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Aegisthus painter pelike returned to Italy

Attic pelike attributed to the Aegisthus painter
Source: Alain Truong
The return of an Athenian red-figured pelike, attributed to the Aegisthus painter, to Italy yesterday will not have been a comfortable event for Christie's. ICE's statement notes:
The first investigation tied to Becchina is the case involving the two 2,000-year-old ceramic vessels. In 2009, investigators learned about the sale of an Attic red-figured pelike, circa 480-460 B.C. for $80,500, and a red-figured situla, circa 365-350 B.C. for $40,000, at Christie's New York auction house. The investigation determined that these two objects were looted from archeological sites in Italy and smuggled into Switzerland. The ownership of the objects was transferred before they arrived in a Beverly Hills, Calif., gallery and subsequent consignment to Christie's in New York. HSI special agents in New York seized the objects, and upon authentication, both were forfeited for return.
The pelike was listed in Christie's pre-sale press release: "SUPERB EXAMPLES OF ROMAN AND GREEK ART HIGHLIGHT CHRISTIE’S SPRING SALE OF ANTIQUITIES", May 4, 2009. The statement noted, "The sale is particularly strong in Greek vases including a large Attic red-figured pelike attributed to the Aegisthus Painter, circa 480-460 B.C. (estimate: $80,000-120,000)...".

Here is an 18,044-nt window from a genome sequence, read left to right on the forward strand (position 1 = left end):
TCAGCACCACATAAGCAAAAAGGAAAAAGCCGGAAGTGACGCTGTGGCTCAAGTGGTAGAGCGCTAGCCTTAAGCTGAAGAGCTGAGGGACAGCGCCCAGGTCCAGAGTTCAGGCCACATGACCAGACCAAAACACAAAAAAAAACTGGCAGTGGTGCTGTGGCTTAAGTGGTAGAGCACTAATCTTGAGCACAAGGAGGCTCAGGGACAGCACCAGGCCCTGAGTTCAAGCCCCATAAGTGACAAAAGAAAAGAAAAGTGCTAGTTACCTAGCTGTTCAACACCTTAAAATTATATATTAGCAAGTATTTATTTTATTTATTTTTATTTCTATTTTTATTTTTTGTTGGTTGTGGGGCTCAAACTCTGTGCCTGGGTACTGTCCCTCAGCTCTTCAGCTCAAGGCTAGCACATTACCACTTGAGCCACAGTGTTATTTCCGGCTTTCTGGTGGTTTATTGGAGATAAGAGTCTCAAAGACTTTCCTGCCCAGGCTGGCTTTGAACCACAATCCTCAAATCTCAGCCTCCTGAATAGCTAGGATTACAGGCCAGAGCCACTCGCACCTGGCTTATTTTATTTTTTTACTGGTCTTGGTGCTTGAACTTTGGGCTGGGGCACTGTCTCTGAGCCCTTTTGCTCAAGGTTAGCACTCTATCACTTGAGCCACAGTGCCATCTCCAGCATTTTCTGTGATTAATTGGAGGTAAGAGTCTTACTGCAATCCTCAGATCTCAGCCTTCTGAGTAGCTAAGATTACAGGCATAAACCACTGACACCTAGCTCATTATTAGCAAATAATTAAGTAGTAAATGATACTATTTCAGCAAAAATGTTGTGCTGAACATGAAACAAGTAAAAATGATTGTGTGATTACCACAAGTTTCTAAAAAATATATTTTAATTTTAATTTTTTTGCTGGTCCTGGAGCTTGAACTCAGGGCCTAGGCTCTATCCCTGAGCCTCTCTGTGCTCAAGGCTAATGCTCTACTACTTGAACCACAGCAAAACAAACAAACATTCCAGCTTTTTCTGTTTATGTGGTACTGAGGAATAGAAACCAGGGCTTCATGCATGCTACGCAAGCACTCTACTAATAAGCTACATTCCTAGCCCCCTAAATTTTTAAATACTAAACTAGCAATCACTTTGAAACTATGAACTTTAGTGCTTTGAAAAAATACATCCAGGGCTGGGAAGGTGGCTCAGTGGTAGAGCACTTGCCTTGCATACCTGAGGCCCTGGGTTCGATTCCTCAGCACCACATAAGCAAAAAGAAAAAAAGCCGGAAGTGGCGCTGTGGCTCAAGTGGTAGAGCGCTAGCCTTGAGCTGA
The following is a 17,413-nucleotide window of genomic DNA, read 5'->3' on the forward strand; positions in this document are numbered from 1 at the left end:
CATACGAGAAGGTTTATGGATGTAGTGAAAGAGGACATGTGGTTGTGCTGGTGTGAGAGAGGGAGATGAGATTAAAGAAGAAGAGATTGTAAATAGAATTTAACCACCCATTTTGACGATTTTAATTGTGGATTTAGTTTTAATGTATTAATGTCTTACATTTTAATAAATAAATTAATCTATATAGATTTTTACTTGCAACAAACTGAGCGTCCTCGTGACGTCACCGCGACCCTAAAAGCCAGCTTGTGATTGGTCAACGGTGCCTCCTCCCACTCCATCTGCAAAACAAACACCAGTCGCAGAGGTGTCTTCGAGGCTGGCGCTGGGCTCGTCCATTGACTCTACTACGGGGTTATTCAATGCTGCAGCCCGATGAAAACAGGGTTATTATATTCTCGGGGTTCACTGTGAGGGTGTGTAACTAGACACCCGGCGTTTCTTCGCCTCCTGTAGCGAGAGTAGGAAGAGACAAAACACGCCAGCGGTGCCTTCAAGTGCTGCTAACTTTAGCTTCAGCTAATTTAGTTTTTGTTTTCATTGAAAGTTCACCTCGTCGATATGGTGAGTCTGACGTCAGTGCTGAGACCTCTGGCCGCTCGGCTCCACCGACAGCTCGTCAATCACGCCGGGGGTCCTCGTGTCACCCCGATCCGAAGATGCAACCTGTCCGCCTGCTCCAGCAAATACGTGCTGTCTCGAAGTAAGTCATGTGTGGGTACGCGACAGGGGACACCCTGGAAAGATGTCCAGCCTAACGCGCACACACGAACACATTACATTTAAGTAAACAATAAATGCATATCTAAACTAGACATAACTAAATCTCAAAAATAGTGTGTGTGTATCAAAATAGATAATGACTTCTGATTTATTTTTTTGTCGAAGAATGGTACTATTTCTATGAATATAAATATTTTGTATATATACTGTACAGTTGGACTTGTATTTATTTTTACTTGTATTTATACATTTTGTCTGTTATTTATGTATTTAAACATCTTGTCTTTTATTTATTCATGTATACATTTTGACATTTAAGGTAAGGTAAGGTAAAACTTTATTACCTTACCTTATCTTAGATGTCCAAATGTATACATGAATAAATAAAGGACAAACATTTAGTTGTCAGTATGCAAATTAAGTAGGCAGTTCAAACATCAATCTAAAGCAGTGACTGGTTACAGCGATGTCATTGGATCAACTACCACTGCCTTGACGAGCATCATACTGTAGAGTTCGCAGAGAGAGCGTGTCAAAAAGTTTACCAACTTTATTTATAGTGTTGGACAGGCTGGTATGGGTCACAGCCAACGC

The pelike was listed in the post-sale top 10 list as lot 120, "An attic red-figured Pelike, attributed to the Aegisthus painter, circa 480-460 B.C.", as it sold for $80,500. This same post-sale press release stated:
G. Max Bernheimer, International Department Head of Antiquities said: “Today’s strong results show that wonderful objects with clear provenance continue to perform exceedingly well at auction.” 
We now know that this "clear provenance" was in fact not what it seemed. Indeed the press office for Christie's described the two seized objects as "stolen".

This pelike does not appear to be listed in the Beazley Archive database, though I note that of the four pelikai that are listed, three were found in Italy: Vulci, Adria and Locri.

Does this return herald the start of a new series of investigations into the Becchina archive? If so, we are likely to see a new series of returns to Italy (and other countries).

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